"Banking with the Patron: the Case of Patron-Client in Makassar, Indonesia" by Tiar Mutiara Shantiuli and Salmah Said describes hierarchical financial arrangements in a range of occupations, including cowhide crackers, proprietors of rental game centers, food hawkers, sea cucumber divers, and fried shallot producers. Shantiuli focused on how patron-client reciprocity was introduced and how working arrangements were structured as well as initiated. She noted that recruitment through kinship, neighborhood, or faculty mentorship shaped the hierarchy of patron-client relationships that generally began with borrowing in exchange for help.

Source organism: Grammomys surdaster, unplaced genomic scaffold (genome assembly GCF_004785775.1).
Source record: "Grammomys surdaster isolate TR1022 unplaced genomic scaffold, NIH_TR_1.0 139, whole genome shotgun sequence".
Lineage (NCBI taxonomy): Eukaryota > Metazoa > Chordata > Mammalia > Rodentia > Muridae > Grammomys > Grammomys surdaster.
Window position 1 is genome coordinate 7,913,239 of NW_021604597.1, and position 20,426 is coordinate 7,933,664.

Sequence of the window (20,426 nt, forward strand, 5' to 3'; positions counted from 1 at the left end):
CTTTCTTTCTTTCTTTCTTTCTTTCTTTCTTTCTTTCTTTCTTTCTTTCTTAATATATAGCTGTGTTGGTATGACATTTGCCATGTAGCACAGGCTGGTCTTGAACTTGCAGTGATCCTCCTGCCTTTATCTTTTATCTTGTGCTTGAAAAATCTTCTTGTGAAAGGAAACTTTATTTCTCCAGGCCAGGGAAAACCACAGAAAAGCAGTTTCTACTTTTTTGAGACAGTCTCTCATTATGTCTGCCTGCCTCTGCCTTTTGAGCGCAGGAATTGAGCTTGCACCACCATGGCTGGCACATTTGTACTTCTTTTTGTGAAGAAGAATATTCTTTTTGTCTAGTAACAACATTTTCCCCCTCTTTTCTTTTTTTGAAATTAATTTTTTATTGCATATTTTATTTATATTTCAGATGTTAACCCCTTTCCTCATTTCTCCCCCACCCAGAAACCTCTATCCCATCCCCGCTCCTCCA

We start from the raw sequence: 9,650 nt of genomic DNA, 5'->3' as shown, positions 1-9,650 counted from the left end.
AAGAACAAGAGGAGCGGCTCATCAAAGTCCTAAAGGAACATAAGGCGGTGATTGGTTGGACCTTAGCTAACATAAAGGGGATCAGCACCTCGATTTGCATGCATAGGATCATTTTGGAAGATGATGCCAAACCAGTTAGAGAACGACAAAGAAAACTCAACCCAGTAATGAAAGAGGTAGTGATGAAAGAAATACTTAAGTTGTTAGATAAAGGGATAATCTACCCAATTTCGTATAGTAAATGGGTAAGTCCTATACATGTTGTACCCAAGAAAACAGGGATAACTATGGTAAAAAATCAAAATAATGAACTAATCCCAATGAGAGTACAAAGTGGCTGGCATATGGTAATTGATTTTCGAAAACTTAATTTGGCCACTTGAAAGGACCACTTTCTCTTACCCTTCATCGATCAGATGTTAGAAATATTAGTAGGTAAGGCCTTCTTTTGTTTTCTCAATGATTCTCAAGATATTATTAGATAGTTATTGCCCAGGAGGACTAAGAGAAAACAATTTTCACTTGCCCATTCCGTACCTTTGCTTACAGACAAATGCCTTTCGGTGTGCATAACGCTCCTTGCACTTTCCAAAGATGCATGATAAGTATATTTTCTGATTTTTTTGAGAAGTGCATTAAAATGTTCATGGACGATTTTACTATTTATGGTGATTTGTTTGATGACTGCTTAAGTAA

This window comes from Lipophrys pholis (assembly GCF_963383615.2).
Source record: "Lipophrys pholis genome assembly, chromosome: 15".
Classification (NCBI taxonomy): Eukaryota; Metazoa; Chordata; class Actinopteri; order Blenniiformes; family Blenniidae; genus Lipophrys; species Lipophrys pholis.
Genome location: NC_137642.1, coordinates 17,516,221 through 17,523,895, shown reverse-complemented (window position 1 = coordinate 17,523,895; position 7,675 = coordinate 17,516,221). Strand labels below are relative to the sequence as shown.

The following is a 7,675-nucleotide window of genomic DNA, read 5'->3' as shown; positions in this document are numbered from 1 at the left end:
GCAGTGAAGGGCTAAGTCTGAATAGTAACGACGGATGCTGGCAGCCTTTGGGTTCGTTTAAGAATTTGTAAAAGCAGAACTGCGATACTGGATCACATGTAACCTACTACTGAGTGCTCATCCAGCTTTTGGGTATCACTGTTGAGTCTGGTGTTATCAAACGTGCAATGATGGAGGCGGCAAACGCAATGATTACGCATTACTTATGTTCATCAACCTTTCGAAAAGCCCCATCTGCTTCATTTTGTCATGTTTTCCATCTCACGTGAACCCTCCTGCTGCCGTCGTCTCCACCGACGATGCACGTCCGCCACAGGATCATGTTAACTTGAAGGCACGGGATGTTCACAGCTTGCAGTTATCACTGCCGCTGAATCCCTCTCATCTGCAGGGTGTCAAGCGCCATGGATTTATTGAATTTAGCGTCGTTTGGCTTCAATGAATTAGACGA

Global finance, political Islam, and traditional cultural norms all played a role in "Mobilizing Religion as Value Storage: Islamic Microfinance in Bangladesh as a Model for Poverty Alleviation?" by Bridget Kustin. Kustin presented a framework that focused on how Islam was being developed as a store of value in which particular forms of religious and economic subjectivity were inculcated, often through specific pedagogical interventions. Her work focused on the Islami Bank Bangladesh Limited and its relationship to a complex ethics around financial participation in which Islamic microfinance existed in relationship to zakat (mandatory charitable giving), sadaqat (voluntary charity), and waqf, which was established by an individual owner of immovable property to fulfill in perpetuity any function deemed legitimate in Islamic law. By focusing on the question "of how people self-identify as poor" and potential conflicts with how institutions make such distinctions, Kustin hoped to offer a richer picture of how people viewed their economic realities. She also situated her work in existing scholarship about prohibitions against riba (usury/interest), especially Bill Maurer's book on Mutual Life, Limited: Islamic Banking, Alternative Currencies, Lateral Reason that noted that the term did not technically designate interest but rather "increase." At the same time banks that promoted Islamic ideologies also had to consider the potential harms of non-engagement and the opportunity costs to investment, even as they tried to be scrupulous about avoiding gambling or trade associated with taboo behaviors designated as haram. She described how global Islamic finance was supposed to promote social justice, grow assets rather than money, and foster equity and the sharing risks. She also was interested in the escatological implications of how people thought about money in relationship to time and to the future. Among those with resources, they declared that "God will demand accounting of me," while clients without means might refer to how "God knows my suffering," and that all experiences could somehow be reconciled in a holy account book